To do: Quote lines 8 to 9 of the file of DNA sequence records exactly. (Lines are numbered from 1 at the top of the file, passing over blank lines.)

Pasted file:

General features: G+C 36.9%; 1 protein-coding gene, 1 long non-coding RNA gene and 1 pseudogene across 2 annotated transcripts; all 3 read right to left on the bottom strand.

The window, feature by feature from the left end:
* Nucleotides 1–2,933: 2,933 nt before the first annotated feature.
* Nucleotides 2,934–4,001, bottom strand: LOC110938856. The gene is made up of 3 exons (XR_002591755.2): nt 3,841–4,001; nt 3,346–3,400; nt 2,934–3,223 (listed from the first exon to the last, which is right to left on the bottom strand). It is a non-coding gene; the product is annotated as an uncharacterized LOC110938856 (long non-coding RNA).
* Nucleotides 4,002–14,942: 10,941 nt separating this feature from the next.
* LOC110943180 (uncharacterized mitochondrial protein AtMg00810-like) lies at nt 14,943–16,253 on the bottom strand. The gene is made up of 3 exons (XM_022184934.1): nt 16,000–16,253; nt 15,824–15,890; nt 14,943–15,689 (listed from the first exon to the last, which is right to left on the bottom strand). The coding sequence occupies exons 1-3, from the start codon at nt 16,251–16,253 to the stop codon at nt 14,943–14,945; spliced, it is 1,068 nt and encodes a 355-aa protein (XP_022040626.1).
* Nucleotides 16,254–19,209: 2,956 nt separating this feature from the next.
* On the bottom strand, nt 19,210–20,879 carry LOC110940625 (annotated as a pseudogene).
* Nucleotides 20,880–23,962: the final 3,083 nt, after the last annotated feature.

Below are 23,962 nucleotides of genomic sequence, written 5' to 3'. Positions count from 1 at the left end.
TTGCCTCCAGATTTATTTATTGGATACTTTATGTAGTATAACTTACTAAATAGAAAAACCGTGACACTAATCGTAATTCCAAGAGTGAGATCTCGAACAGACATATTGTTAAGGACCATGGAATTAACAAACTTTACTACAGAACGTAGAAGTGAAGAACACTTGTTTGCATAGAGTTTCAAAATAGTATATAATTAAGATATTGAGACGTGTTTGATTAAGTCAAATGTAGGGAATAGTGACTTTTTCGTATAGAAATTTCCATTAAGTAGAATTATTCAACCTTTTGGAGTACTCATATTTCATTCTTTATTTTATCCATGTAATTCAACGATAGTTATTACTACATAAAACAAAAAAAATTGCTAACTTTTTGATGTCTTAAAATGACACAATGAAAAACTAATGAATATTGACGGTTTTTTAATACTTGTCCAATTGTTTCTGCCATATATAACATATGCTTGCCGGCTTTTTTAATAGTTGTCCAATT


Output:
* On the bottom strand, nt 19,210–20,879 carry LOC110940625 (annotated as a pseudogene).
* Nucleotides 20,880–23,962: the final 3,083 nt, after the last annotated feature.